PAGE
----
The difficulty of the offline modes in myTeam has been significantly increased to the point where it just isn’t fun anymore. Defence requires serious concentration and gameplans and you’ll regularly see average AI players knock down any open three they’re given, whilst offence is just about spamming pick and rolls. 

Parts of the community will tell you to just ‘get gud’ but this isn’t something to be proud of – no-one in their right mind is going to sit and plough through hours and hours of offline gameplay in its current state. It’s a painful, frustrating grind, and unsurprisingly pushes the user towards buying loot boxes or playing online, which, inexplicably *still* suffers from significant input lag. 

It might seem like we’ve gone overboard but we’ve not even touched the significant gameplay change 2K has introduced to this year’s game: the shooting mechanic. 

In years gone by you could use the stick or the square/X button to shoot and it would all come down to your timing. Hold it too long and you’ll miss. Release too early and same result. With practice you could get the timing down and become a pretty good shooter with any player with a 70+ three-point rating and that seems to be the reason 2K felt the need to start over. 

What we now have is a new mechanic whereby you have to pull the right stick down as central as possible – think pulling it down to the 6 position if it were a watch face. It seems fairly simple and it should be. Except it isn’t at all. There’s no tutorial within the game announcing this mechanic, or an explanation of what you should do, whilst the size of the shot meter is so inexplicably small you’ll find it very hard to use its feedback to improve. 

It has been such a disaster that 2K issued a hotfix two days after the servers went live to make it easier at certain offline difficulties. On top of that it cannot be a good look to have your cover star call it out on social media too.

It’s a horrible change but would probably be fine if the alternative was viable, except 2K has reduced the make percentage of using the button. Another method that worked on 2K20 was to turn off your shot meter when you use the button as you receive a small boost. And for this year you can now press the left triggers as you make your shot for another little boost. But none of this is explained in game – our only source has been the Twitter feed of developer Mike Wang, it’s bizarre. 

The new shooting mechanic is overly complicated and hard to get down. Some say it’s introduced a new skill gap and that might be the case at the top end but it has made the game almost unplayable for newbies. 

Developers will always receive some credit for trying to revolutionise a tried and trusted area of a game but this needs addressing as a matter of urgency. The thinking behind it is linked to the Neighbourhood and online play, in particular the ludicrous builds people ended up with in late-stage 2K20, who could green three-pointers with a 50 rating so long as they had the right badges. This was making the competitive scene in Neighbourhood and in myTeam unrealistic.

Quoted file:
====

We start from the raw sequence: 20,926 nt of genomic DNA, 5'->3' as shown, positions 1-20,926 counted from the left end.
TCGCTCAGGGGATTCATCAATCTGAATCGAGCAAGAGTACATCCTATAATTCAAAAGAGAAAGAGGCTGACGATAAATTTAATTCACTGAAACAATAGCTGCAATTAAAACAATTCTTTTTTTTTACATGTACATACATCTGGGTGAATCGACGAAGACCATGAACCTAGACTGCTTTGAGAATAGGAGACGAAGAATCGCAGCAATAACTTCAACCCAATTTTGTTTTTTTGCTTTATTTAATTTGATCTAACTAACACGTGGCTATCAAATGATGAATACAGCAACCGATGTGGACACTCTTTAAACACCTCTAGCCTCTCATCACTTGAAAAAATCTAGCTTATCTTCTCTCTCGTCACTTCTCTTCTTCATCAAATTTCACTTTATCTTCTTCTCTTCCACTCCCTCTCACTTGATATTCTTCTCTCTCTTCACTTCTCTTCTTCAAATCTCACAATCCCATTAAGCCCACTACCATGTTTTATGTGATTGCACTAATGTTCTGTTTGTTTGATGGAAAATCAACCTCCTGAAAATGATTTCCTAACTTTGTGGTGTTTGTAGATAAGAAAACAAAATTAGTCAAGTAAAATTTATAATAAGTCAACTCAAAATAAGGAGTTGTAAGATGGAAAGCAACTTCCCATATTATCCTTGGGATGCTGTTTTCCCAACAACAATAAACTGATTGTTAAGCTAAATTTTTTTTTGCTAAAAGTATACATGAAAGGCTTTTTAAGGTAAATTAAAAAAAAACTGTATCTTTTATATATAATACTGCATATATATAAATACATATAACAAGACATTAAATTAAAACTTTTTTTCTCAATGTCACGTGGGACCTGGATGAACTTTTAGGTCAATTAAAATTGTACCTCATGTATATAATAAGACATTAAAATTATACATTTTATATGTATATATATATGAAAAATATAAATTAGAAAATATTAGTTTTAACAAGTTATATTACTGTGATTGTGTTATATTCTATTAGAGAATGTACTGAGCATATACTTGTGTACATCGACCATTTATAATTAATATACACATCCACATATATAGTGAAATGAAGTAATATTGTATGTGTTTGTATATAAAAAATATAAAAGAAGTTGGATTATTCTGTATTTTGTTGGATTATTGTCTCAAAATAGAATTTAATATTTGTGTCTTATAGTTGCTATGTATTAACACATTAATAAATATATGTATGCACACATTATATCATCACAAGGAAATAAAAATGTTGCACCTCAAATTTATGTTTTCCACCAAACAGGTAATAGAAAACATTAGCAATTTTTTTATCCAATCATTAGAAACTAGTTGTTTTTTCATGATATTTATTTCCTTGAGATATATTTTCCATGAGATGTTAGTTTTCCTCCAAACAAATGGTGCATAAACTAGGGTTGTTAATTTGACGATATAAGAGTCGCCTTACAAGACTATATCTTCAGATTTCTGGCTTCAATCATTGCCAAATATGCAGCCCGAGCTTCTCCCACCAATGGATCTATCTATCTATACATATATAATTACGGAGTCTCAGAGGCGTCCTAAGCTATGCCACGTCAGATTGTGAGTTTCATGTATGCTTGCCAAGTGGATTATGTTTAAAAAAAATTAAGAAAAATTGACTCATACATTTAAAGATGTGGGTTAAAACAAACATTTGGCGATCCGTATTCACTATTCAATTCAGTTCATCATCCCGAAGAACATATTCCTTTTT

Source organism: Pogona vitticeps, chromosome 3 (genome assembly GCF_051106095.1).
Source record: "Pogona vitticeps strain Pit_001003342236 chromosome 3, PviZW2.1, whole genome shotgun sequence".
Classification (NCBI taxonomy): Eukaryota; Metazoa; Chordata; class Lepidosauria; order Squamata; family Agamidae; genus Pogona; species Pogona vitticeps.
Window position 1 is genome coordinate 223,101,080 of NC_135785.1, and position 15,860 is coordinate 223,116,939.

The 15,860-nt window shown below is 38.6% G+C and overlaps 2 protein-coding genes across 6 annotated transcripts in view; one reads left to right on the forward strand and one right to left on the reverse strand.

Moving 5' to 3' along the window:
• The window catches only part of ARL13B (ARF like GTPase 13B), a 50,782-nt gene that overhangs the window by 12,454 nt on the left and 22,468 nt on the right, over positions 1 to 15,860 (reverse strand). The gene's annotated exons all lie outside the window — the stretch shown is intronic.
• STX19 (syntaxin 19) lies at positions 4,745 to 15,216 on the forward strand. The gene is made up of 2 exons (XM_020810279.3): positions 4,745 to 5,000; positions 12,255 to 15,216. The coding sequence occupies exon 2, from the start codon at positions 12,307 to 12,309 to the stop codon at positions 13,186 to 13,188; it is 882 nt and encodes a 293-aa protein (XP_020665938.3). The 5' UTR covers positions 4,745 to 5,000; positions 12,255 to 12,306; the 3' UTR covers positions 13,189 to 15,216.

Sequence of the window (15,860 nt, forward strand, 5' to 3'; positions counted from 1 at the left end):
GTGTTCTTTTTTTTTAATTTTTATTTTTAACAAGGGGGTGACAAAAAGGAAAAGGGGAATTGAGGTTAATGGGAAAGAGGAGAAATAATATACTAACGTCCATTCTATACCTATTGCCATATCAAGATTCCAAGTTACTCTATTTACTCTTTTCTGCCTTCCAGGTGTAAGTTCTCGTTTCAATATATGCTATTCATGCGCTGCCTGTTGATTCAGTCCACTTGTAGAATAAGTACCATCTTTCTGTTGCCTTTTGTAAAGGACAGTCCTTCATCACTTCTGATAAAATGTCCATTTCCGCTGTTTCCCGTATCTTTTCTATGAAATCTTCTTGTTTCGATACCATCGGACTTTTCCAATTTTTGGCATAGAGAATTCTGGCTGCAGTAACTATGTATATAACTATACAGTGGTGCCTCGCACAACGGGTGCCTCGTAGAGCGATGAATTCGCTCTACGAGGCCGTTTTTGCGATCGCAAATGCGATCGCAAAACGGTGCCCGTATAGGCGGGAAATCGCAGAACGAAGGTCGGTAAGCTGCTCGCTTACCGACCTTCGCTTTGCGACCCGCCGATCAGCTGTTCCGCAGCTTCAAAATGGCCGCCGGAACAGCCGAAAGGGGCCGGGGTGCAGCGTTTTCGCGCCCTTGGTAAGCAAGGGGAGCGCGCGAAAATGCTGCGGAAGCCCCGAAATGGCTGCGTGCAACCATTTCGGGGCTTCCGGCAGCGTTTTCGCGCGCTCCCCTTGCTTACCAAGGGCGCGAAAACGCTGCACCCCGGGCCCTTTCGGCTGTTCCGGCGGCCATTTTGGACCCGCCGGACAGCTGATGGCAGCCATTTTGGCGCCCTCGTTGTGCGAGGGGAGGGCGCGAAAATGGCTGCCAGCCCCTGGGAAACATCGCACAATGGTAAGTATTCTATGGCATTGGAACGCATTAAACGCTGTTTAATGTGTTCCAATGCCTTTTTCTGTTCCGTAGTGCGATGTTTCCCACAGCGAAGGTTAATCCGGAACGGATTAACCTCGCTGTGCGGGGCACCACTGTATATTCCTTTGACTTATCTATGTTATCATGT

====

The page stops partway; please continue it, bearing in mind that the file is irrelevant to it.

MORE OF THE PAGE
So whilst there was space to make a change like this, what we now have is a mechanic designed for professionals and competitive content creators with the time in their day to hone the action to perfection. 

It leaves a rank taste in the mouth and alienates new players, surely not part of 2K’s long-term strategy. 

As ever, there were also problems at launch. Thousands of players complained of not receiving their pre-order bonuses like the 100,000 VC (virtual currency). It might not seem like a huge deal but if you’re competitive and want to level your player up immediately, you’re left with a decision to either pay for another 100,000 VC at around £20 or wait until 2K Support figures out the problem. 

Innocent mistakes like this somehow seem to happen every year, and yet still players are enticed into spending more money on top of the £90 they had already spent on the Mamba Forever Edition. Interestingly for those days the VC went missing, so did items won on the Daily Spin – clothing, boosts, anything cosmetic, whilst the mobile app has yet to launch its card-collecting game, and with it the guaranteed daily VC you would receive. 

Much of this was expected and though some elements of 2K21 have shown improvement – the gameplay does feel smoother and dribble moves on the skill-stick are a positive step – it is let down by familiar problems and a level of asset-stripping we didn’t see coming. 

It’s a worry as we head towards next gen. The opportunities to purchase VC, ad placements and other gimmicks are more blatant than ever, whilst 2K’s social media is full of ads for the latest clothing companies selling in-game swag. This is a game that has never hidden microtransactions or apologised for them, they’re just part of the furniture.

With it, 2K’s casual fans have been cut adrift and unless the next gen is packed full of surprises, like a new story mode or even a change or two to myLeague/myGM there doesn’t seem to be much place for them going forward.

As it stands, pre-patches, 2K21 is the weakest sports game you’ll find amongst the various sims getting their final current gen release this year. Should you pin your hopes on next gen saving NBA 2K? Perhaps, but at this point that requires a a lot more optimism than many are going to be comfortable with.

NBA 2K21 review summary

In Short: It would be one thing if this was just NBA 2K20 with some minor changes but this rips the heart out of last year’s game solely to appeal to competitive online players, with many much-loved features stripped back or not included at all.

Pros: The idea behind seasons in myTeam may still work and the new Neighbourhood looks nice and should prove more competitive. Skill-stick dribble moves work well.

Cons: Horrendous new shooting mechanic, half-hearted story mode, and features littered with microtransactions. Online input lag is still a thing in 2020 and the presentation of myCareer has been asset stripped at launch.

Score: 4/10

Formats: Xbox One (reviewed), PlayStation 4, Nintendo Switch, Xbox Series X/S, PlayStation 5, PC, and Stadia
Price: £59.99
Publisher: 2K
Developer: Visual Concepts
Release Date: 4th September 2020 (10/11 on Xbox Series X/S)
Age Rating: 3

https://youtube.com/watch?v=So_XXvaSr_Q%3Fversion%3D3%26rel%3D1%26fs%3D1%26autohide%3D2%26showsearch%3D0%26showinfo%3D1%26iv_load_policy%3D1%26wmode%3Dtransparent

Email [email protected], leave a comment below, and follow us on Twitter.

Follow Metro Gaming on Twitter and email us at [email protected]

For more stories like this, check our Gaming page.

Source: Read Full Article